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Neuropsychologia. 2011 Jun;49(7):1703-17. doi: 10.1016/j.neuropsychologia.2011.02.048. Epub 2011 Mar 2.

Mental blocks: fMRI reveals top-down modulation of early visual cortex when obstacles interfere with grasp planning.

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  • 1Department of Psychology, University of Western Ontario, London, Ontario N6A 5C2, Canada.

Abstract

When grasping an object, the fingers, hand and arm rarely collide with other non-target objects in the workspace. Kinematic studies of neurological patients (Schindler et al., 2004) and healthy participants (Chapman and Goodale, 2010a) suggest that the location of potential obstacles and the degree of interference they pose are encoded by the dorsal visual stream during action planning. Here, we used a slow event-related paradigm in functional magnetic resonance imaging (fMRI) to examine the neural encoding of obstacles in normal participants. Fifteen right-handed participants grasped a square target object with a thumb-front or thumb-side wrist-posture with (1) no obstacle present, (2) an obstacle behind the target object (interfering with the thumb-front grasp), or (3) an obstacle beside the target object (interfering with the thumb-side grasp). Within a specified network of areas involved in planning, a group voxelwise analysis revealed that one area in the left posterior intraparietal sulcus (pIPS) and one in early visual cortex were modulated by the degree of obstacle interference, and that this modulation occurred prior to movement execution. Given previous reports of a functional link between IPS and early visual cortex, we suggest that the increasing activity in the IPS with obstacle interference provides the top-down signal to suppress the corresponding obstacle coding in early visual areas, where we observed that activity decreased with interference. This is the first concrete evidence that the planning of a grasping movement can modulate early visual cortex and provides a unifying framework for understanding the dual role played by the IPS in motor planning and attentional orienting.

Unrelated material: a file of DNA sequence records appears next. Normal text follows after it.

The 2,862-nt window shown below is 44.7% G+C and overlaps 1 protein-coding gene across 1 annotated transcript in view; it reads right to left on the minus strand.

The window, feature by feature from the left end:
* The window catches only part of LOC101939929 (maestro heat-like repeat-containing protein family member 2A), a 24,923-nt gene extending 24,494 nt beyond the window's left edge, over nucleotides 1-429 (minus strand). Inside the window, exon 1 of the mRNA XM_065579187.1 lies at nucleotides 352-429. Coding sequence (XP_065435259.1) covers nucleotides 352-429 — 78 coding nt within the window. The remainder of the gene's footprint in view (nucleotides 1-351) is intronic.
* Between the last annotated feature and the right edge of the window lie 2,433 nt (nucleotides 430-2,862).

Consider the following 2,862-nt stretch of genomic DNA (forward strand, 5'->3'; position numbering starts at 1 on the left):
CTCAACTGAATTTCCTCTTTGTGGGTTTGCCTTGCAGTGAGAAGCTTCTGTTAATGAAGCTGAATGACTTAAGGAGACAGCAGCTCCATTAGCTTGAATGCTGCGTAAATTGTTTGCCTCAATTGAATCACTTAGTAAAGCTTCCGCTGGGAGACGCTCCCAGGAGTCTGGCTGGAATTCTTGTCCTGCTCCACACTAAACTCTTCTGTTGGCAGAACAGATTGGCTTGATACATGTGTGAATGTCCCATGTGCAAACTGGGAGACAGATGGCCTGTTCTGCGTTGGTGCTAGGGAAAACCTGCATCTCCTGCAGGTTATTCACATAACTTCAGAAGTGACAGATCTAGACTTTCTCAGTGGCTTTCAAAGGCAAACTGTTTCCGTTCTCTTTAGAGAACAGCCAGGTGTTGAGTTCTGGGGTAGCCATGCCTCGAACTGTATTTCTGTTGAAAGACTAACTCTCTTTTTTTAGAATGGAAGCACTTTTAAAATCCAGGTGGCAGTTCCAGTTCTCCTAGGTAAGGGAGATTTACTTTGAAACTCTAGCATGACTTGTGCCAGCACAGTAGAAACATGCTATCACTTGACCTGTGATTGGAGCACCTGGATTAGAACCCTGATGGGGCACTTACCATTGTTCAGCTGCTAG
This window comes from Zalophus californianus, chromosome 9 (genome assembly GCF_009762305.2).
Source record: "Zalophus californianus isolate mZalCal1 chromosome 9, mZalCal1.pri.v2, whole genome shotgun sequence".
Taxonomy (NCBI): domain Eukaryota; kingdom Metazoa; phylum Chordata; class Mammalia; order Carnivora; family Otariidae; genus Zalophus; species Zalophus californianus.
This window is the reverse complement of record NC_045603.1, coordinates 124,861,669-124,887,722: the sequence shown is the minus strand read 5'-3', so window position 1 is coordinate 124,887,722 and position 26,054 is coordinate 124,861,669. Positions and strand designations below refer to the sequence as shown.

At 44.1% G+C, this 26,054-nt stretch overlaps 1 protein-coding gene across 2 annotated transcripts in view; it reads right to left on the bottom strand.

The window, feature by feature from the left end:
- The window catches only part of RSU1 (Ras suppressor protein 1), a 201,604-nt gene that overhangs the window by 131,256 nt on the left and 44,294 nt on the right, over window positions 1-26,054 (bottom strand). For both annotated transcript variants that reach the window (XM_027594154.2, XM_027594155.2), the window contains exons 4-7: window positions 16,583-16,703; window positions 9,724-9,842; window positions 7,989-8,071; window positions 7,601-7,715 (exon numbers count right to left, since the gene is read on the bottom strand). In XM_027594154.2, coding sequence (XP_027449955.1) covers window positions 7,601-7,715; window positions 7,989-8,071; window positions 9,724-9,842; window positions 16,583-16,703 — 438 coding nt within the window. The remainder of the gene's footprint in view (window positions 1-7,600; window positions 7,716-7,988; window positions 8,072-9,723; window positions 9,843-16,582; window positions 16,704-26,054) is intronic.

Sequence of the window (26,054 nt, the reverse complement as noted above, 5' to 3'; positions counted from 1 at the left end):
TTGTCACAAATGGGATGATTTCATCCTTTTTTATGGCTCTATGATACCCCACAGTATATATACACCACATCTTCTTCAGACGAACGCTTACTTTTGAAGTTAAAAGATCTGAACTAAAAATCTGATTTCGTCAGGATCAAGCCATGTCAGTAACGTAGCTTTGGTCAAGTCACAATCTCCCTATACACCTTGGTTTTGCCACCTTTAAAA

Copyright © 2011 Elsevier Ltd. All rights reserved.

[PubMed - indexed for MEDLINE]
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